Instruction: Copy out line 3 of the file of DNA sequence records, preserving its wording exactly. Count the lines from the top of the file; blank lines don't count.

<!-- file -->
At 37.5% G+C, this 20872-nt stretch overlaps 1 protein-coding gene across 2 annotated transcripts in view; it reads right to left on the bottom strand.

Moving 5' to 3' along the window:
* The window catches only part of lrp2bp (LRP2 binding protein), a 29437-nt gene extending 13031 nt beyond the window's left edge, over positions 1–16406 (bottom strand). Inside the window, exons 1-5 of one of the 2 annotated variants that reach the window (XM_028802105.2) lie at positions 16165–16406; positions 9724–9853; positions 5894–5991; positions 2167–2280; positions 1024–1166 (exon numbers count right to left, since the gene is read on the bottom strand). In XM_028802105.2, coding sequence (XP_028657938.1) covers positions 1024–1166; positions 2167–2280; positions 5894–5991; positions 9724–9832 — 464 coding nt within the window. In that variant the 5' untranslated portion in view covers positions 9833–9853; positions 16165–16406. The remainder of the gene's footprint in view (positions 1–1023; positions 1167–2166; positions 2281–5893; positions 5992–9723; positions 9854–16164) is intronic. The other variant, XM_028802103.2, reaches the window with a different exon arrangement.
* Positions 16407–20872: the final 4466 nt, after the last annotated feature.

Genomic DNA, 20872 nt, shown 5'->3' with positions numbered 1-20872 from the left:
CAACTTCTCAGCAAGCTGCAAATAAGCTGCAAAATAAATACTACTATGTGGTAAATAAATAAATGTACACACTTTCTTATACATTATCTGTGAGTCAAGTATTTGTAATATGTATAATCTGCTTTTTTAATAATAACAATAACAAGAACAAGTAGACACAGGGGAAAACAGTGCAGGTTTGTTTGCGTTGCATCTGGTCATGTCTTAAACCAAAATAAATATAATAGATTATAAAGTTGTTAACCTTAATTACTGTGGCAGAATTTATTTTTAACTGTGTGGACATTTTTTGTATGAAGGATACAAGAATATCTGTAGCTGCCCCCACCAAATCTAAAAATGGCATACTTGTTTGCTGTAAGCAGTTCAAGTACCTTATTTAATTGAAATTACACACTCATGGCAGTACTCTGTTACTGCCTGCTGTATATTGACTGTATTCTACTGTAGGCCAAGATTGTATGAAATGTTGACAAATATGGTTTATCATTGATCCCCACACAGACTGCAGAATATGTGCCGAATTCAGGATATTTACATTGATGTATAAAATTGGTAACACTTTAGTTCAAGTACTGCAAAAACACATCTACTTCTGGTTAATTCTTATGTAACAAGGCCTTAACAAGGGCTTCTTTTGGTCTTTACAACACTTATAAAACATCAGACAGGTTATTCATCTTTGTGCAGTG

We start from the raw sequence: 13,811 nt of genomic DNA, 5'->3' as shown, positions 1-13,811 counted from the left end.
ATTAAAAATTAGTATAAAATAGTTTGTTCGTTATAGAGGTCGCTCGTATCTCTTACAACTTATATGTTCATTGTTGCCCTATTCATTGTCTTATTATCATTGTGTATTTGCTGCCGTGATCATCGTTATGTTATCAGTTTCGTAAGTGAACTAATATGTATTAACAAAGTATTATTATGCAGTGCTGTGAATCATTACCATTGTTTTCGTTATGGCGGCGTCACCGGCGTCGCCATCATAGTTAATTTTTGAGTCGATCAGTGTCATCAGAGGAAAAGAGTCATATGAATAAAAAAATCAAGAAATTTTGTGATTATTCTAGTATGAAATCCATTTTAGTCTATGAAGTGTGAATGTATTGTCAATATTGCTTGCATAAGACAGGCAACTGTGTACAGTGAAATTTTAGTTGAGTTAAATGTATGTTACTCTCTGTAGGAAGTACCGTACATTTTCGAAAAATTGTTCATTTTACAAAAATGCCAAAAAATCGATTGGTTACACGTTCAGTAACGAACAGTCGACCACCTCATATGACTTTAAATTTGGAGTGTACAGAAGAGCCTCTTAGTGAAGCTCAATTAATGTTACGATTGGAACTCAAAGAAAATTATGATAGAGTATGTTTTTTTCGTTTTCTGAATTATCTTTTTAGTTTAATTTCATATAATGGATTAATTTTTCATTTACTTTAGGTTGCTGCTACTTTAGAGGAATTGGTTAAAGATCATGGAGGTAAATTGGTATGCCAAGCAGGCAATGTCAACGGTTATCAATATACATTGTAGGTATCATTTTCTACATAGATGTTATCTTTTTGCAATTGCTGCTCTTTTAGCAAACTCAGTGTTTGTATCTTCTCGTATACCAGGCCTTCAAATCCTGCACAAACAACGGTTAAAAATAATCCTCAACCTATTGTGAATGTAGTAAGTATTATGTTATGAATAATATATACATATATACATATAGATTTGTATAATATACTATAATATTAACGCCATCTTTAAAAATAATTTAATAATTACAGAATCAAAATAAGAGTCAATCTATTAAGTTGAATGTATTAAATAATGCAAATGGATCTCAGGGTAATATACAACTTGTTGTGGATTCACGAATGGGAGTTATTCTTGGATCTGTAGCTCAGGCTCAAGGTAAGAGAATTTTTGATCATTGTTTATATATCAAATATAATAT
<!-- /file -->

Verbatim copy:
* The window catches only part of lrp2bp (LRP2 binding protein), a 29437-nt gene extending 13031 nt beyond the window's left edge, over positions 1–16406 (bottom strand). Inside the window, exons 1-5 of one of the 2 annotated variants that reach the window (XM_028802105.2) lie at positions 16165–16406; positions 9724–9853; positions 5894–5991; positions 2167–2280; positions 1024–1166 (exon numbers count right to left, since the gene is read on the bottom strand). In XM_028802105.2, coding sequence (XP_028657938.1) covers positions 1024–1166; positions 2167–2280; positions 5894–5991; positions 9724–9832 — 464 coding nt within the window. In that variant the 5' untranslated portion in view covers positions 9833–9853; positions 16165–16406. The remainder of the gene's footprint in view (positions 1–1023; positions 1167–2166; positions 2281–5893; positions 5992–9723; positions 9854–16164) is intronic. The other variant, XM_028802103.2, reaches the window with a different exon arrangement.